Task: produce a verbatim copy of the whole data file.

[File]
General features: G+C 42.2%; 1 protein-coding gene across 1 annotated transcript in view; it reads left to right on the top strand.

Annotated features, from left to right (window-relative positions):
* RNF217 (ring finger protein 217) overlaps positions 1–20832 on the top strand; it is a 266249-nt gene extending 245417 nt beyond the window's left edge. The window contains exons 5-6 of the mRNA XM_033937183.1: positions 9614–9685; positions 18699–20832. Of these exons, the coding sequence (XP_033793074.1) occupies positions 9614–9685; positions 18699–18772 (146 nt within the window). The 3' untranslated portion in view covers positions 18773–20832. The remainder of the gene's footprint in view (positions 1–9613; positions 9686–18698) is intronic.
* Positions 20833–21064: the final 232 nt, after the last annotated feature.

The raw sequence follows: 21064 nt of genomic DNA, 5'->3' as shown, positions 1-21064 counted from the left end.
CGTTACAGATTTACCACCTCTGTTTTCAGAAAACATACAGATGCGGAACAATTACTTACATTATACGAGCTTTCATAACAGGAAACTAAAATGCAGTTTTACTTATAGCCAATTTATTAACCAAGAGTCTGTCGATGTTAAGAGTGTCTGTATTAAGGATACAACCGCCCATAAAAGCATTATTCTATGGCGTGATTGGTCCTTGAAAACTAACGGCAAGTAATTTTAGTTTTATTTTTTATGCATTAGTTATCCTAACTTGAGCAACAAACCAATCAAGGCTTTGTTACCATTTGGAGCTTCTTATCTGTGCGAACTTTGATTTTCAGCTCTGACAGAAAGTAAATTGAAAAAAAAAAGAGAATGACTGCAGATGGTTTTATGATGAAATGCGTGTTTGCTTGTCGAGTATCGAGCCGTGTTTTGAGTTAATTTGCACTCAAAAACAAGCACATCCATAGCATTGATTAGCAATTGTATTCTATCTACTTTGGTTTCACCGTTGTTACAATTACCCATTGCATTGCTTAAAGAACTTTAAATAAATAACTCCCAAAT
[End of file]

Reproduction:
General features: G+C 42.2%; 1 protein-coding gene across 1 annotated transcript in view; it reads left to right on the top strand.

Annotated features, from left to right (window-relative positions):
* RNF217 (ring finger protein 217) overlaps positions 1–20832 on the top strand; it is a 266249-nt gene extending 245417 nt beyond the window's left edge. The window contains exons 5-6 of the mRNA XM_033937183.1: positions 9614–9685; positions 18699–20832. Of these exons, the coding sequence (XP_033793074.1) occupies positions 9614–9685; positions 18699–18772 (146 nt within the window). The 3' untranslated portion in view covers positions 18773–20832. The remainder of the gene's footprint in view (positions 1–9613; positions 9686–18698) is intronic.
* Positions 20833–21064: the final 232 nt, after the last annotated feature.

The raw sequence follows: 21064 nt of genomic DNA, 5'->3' as shown, positions 1-21064 counted from the left end.
CGTTACAGATTTACCACCTCTGTTTTCAGAAAACATACAGATGCGGAACAATTACTTACATTATACGAGCTTTCATAACAGGAAACTAAAATGCAGTTTTACTTATAGCCAATTTATTAACCAAGAGTCTGTCGATGTTAAGAGTGTCTGTATTAAGGATACAACCGCCCATAAAAGCATTATTCTATGGCGTGATTGGTCCTTGAAAACTAACGGCAAGTAATTTTAGTTTTATTTTTTATGCATTAGTTATCCTAACTTGAGCAACAAACCAATCAAGGCTTTGTTACCATTTGGAGCTTCTTATCTGTGCGAACTTTGATTTTCAGCTCTGACAGAAAGTAAATTGAAAAAAAAAAGAGAATGACTGCAGATGGTTTTATGATGAAATGCGTGTTTGCTTGTCGAGTATCGAGCCGTGTTTTGAGTTAATTTGCACTCAAAAACAAGCACATCCATAGCATTGATTAGCAATTGTATTCTATCTACTTTGGTTTCACCGTTGTTACAATTACCCATTGCATTGCTTAAAGAACTTTAAATAAATAACTCCCAAAT